[Ip-health] Bayer's correspond with Nina Mahmud, rejecting request for affordable Nexavar for Fathi Helmi Aboseda, in Egypt
james.love at keionline.org
Tue Sep 23 05:18:51 PDT 2014
Note, this blog included a copy of Bayer's April 5, 2014 response to Nina
Mahmud, rejecting her request for affordable Nexavar for Fathi Helmi
Aboseda, a letter we are publishing for the first time. Jamie
Source URL: http://keionline.org/node/2089
Bayer's correspond with Nina Mahmud, rejecting request for affordable
Nexavar for Fathi Helmi Aboseda, in Egypt
23. September 2014
Today we received news from Nina Mahmud that her father-in-law, Fathi Helmi
Aboseda, has passed away in Egypt. Mr. Aboseda was suffering from liver
cancer. Earlier this year, Nina Mahmud had contacted Bayer and KEI asking
for help in finding affordable copies of sorafenib, a drug for liver and
kidney cancer sold by Bayer under the trade name Nexavar, a drug that was
extending and improving the quality of his life. The price of Nexavar in
Egypt was $900 per week, and Mr. Aboseda had used his entire life savings
to buy the drug.
In an April 5, 2014 letter, which we are publishing here [see below], for
the first time, Bayer rejected her plea.
After Bayer rejected the request for a discount on the price of Nexavar in
India, several persons, including three persons in India and two people in
Egypt, found a way to bring a few months of generic copies of sorafenib to
Nina's family in Egypt. This turned out to be quite difficult.
* The India compulsory license for the patents on sorafenib did not permit
sales outside of the territory of Egypt, following pressure from the United
States, including personal interventions from President Obama, Vice
President Biden, two secretaries of Commerce, the head of the USPTO, the US
Department of State under Hillary Clinton and John Kerry, and Michael
Froman, now head of the USTR.
DHL refused to ship the generic versions of the drug from India to Egypt,
without an original copy of a prescription from an Indian doctor and a
certificate of drug registration from the Egyptian drug regulators.
* Egypt wanted the drug registered in Egypt before issuing a compulsory
license on the patents in Egypt.
* It was difficult to get timely visas for people from India or Egypt to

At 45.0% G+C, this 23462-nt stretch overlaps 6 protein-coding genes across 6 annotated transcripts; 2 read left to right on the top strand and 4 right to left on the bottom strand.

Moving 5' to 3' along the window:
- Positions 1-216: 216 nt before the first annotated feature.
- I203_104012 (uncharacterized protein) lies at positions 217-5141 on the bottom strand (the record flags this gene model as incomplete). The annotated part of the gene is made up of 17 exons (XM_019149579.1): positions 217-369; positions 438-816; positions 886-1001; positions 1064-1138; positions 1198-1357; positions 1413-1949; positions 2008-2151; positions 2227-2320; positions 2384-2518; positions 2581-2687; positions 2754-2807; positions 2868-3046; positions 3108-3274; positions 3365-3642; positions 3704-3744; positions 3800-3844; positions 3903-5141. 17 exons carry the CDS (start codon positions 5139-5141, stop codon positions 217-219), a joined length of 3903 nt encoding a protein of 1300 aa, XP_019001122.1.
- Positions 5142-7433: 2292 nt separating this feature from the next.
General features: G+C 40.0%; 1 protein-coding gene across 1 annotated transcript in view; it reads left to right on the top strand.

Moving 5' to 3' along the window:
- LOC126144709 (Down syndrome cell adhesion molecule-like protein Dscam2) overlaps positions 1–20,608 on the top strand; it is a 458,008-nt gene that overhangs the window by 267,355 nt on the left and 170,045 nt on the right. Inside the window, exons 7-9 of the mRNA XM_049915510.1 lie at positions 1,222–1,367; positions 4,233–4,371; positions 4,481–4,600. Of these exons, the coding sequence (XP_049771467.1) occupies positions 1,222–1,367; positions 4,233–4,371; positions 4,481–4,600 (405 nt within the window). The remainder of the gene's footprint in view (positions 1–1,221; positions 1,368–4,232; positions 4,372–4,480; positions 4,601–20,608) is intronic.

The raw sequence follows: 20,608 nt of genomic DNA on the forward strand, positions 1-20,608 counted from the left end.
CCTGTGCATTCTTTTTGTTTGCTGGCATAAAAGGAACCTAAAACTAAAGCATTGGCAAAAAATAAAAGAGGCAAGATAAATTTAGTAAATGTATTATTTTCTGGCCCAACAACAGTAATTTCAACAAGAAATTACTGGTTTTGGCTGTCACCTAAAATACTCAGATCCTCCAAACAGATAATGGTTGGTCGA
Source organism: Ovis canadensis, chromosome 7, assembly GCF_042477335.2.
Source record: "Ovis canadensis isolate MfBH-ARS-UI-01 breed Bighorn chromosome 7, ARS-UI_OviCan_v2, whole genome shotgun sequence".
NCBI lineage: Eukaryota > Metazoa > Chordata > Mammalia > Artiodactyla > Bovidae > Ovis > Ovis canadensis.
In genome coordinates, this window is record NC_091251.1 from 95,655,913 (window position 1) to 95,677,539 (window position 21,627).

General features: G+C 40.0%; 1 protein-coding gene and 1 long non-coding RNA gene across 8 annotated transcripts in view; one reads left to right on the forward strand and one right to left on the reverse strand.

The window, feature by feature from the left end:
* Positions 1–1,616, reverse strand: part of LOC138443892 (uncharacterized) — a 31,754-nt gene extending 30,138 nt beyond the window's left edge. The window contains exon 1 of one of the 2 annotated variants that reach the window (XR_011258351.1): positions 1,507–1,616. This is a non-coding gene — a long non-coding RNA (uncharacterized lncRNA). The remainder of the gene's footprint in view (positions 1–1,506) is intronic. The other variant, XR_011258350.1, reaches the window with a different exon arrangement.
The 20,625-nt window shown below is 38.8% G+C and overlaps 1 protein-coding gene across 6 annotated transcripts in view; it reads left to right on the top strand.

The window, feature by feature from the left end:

make a plane trip to deliver the drug.
* All of these barriers were overcome, but it was quite difficult , and not
something that can scale. These cases remind us why intellectual property
and trade policy are important.
Below are the correspondence between Nina Mahmud and Bayer, as well as some
video interviews we did with Nina during her February 2014 trip to
Our thoughts are with the Aboseda family, knowing this is a great loss for
Bayer's April 5, 2014 response to Nina Mahmud, rejecting request for
affordable Nexavar for Fathi Helmi Aboseda, in Egypt.
---------- Forwarded message ----------
From: Joseph Philip Hendrik Smits
Date: Sat, Apr 5, 2014 at 12:47 AM
To: "nina.a.mahmud at gmail.com"
Ms. Nina Mahmud
Dear Ms. Mahmud,
The president of Bayer Corporation in the U.S., Philip Blake, reached out
to me regarding your February 14, 2014, correspondence and asked me to
reply to you on his behalf.
We have great sympathy for what you and your family are experiencing.
We have consulted with our colleagues in Egypt and learned that our
company's endeavors to put in place a Patient Access Program in cooperation
with the Egyptian authorities are still underway, and we will continue to
work closely to establish a program for Nexavar in Egypt. We are optimistic
that the necessary measures to provide all patients with the medications
they require will be implemented soon.
Please understand that as an ethical company we cannot interact directly to
provide patients with pharmaceutical products.
In your letter, you also reference the topic of innovation which is closely
linked to the topic of Intellectual Property. As Intellectual Property is
the lifeblood of the biopharmaceutical industry, please allow me to explain
We realize and accept the responsibility we have to make our medicines
accessible and affordable to the widest number of patients possible.
Furthermore, we are committed to finding sustainable and effective ways to
improve access to our medicines. In fact, we work with aid organizations
and governments on different health-related programs.
But we can only continue to do so and to develop innovative medicines for
the unmet medical needs of patients if our business model stays intact. And
a key element of this model is the intellectual property right linked to
such an innovative medicine which we therefore can't compromise.
With kind regards, Philip Smits, MD, General Manager Bayer Healthcare
---------- Forwarded message ----------
Nina Mahmud's February 14, 2014 letter to Philip Blake, President of Bayer
Corporation in the U.S.
February 14, 2014
Dear Mr. Philip Blake,
My name is Nina Mahmud and my father in law is Fathi Helmi Aboseda. He is